San Jose’s Overnight Warming Locations (OWL) are managed by HomeFirst on a day-by-day basis but activated by the city. Originally there were four sites with one just for families. As of Jan. 13, no one had visited the Alum Rock family site so we focused on the remaining three locations: Leninger, Bascom and Roosevelt. Since Dec, 24, the OWLs have been activated for 30 nights with a total of 1,699 overnight stays. The maximum capacity of 30 beds per site has been reached seven times at the Bascom site and 18 nights at the Roosevelt site.

Last year, a guest at one of the OWLs told me, “This place saved my life. It was so cold last night I thought I’d freeze to death. Thank you for making this a warm, safe space.”

With more than 7,300 homeless people in our county, we need people and organizations to work together to drastically reduce this number. We need creativity and cooperation.

The way the Valley Transportation Authority’s Route 22 (aka Hotel 22) has been used by many unhoused people seeking overnight respite is truly creative, and for that we are grateful. HomeFirst has aligned with others to lobby for the continuation of this service, yet ultimately it is the VTA’s decision.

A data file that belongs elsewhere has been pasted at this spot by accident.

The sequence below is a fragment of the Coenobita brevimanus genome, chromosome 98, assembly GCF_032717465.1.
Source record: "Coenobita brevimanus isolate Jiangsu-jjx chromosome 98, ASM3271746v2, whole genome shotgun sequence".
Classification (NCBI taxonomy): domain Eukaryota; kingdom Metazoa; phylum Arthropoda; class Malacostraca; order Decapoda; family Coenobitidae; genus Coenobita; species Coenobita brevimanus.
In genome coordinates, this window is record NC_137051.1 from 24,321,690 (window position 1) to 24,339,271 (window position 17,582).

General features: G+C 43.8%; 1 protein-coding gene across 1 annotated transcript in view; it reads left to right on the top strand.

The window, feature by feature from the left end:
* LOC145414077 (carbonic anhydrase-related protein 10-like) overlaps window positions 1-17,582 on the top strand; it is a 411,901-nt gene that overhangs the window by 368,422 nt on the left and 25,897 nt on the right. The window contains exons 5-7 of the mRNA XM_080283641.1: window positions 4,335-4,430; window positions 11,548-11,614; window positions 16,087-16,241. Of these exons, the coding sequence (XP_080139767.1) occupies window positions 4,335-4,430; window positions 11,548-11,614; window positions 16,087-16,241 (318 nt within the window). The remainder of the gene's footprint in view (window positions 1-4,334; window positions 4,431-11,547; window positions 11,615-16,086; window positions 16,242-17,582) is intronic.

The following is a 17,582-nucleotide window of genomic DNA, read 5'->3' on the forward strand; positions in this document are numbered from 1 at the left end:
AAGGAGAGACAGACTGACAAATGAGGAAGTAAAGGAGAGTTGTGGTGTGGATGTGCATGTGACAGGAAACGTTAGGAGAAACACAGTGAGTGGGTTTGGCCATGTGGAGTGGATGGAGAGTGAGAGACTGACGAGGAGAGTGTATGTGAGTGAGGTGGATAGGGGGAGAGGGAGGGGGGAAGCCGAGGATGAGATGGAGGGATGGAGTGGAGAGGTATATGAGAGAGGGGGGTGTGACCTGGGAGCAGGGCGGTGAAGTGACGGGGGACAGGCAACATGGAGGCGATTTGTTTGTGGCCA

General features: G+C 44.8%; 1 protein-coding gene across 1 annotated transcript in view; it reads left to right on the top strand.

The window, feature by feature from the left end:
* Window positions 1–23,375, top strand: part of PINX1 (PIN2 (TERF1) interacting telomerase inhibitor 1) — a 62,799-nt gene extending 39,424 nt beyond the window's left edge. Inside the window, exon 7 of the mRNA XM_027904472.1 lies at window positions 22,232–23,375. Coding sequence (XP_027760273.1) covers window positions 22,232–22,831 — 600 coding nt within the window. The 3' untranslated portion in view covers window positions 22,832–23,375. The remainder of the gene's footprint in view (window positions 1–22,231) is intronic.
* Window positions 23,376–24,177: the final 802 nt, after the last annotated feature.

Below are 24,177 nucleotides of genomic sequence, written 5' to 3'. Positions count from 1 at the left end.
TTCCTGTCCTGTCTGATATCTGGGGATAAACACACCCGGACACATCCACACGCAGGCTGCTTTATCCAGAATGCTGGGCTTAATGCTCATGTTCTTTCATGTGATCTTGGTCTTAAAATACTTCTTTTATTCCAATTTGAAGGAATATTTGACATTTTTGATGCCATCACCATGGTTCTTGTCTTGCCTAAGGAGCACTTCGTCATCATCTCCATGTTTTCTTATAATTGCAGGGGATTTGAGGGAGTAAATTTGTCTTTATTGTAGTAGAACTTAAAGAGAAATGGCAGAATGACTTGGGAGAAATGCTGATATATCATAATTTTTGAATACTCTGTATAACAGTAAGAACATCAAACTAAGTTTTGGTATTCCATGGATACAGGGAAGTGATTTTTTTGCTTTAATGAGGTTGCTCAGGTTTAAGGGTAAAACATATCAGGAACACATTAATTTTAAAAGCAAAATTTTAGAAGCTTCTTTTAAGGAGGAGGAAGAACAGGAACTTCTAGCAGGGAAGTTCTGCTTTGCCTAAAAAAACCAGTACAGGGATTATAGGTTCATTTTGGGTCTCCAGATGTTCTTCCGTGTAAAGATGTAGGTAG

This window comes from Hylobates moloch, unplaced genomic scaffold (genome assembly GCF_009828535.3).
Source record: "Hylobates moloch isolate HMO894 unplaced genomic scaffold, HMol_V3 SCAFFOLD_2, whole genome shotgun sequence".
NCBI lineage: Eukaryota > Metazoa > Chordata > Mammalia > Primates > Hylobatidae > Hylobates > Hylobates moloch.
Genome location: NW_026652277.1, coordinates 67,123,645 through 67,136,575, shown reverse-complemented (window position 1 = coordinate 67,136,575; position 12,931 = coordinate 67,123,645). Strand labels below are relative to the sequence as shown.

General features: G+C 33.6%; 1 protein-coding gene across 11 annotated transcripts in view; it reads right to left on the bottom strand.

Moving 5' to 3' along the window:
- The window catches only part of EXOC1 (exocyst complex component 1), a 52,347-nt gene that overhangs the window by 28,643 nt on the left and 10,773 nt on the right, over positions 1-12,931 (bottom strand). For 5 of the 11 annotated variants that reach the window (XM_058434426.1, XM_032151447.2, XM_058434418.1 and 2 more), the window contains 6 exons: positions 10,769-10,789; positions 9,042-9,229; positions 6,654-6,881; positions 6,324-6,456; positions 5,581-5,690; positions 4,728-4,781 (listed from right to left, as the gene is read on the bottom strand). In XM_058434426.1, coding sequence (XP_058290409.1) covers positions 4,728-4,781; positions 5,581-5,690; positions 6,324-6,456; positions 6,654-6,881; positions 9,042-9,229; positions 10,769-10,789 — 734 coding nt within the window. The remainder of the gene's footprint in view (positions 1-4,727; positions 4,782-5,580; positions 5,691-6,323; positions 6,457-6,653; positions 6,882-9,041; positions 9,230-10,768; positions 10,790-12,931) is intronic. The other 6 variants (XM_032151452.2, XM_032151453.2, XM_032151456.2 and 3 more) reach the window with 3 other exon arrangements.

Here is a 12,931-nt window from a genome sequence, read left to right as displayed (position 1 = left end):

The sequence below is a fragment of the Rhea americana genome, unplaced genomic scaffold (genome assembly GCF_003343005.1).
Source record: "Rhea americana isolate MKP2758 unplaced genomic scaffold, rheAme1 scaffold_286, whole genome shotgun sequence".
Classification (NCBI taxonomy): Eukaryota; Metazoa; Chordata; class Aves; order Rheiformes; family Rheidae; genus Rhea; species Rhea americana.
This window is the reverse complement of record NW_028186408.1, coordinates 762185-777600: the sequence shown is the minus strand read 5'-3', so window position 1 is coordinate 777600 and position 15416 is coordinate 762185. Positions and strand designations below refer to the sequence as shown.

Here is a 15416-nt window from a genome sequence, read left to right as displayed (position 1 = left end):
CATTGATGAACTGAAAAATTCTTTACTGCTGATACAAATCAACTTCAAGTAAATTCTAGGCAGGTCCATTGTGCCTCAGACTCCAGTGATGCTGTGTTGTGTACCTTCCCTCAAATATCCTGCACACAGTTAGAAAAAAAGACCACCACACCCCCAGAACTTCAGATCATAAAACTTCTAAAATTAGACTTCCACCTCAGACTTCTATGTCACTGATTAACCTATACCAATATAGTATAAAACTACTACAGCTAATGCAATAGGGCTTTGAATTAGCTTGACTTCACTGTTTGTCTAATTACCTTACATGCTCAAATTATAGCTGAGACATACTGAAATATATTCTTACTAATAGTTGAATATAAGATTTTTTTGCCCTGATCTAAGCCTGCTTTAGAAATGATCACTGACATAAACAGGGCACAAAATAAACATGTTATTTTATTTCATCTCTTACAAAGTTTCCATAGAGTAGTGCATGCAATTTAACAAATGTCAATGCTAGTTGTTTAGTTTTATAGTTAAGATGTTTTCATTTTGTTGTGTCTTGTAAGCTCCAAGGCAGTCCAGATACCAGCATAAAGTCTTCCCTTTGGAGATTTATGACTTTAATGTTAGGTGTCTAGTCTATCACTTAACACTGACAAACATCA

The number one reason for homelessness is job loss and the longer the episode of homelessness the longer it takes to get back on one’s feet. Among the recurrent reasons that unhoused people eschew shelters is past experience with domestic violence, PTSD, traumatic brain injury and other conditions that makes a large, loud facility with strangers especially threatening.

For those who believe homelessness is solely the result of laziness, a desire to work the system, or such, we are unlikely to dispel those notions. Yet, we are grateful for the many who are solution-focused and will continue to work with them until our resources meet the need—the need to find affordable housing for those who are literally priced out of Silicon Valley and the need for shelter designed to meet the various levels of care needed by our most fragile and vulnerable neighbors.

Every day I see the enormous empathy that drives so many to work tirelessly on this issue. There are stereotypes to dispel, misinformation to address and personal agendas to consider; but if we are generous enough to acknowledge one another for efforts—large and small, the odds of making a lasting difference will be greatly increased.

To anyone who wishes to be part of the solution, please feel free to contact me.

Stephanie Demos is the chief development office of HomeFirst. Opinions in this article are the authors’ own and do not necessarily reflect those of San Jose Inside. Send op-ed pitches to jenniferw@metronews.com.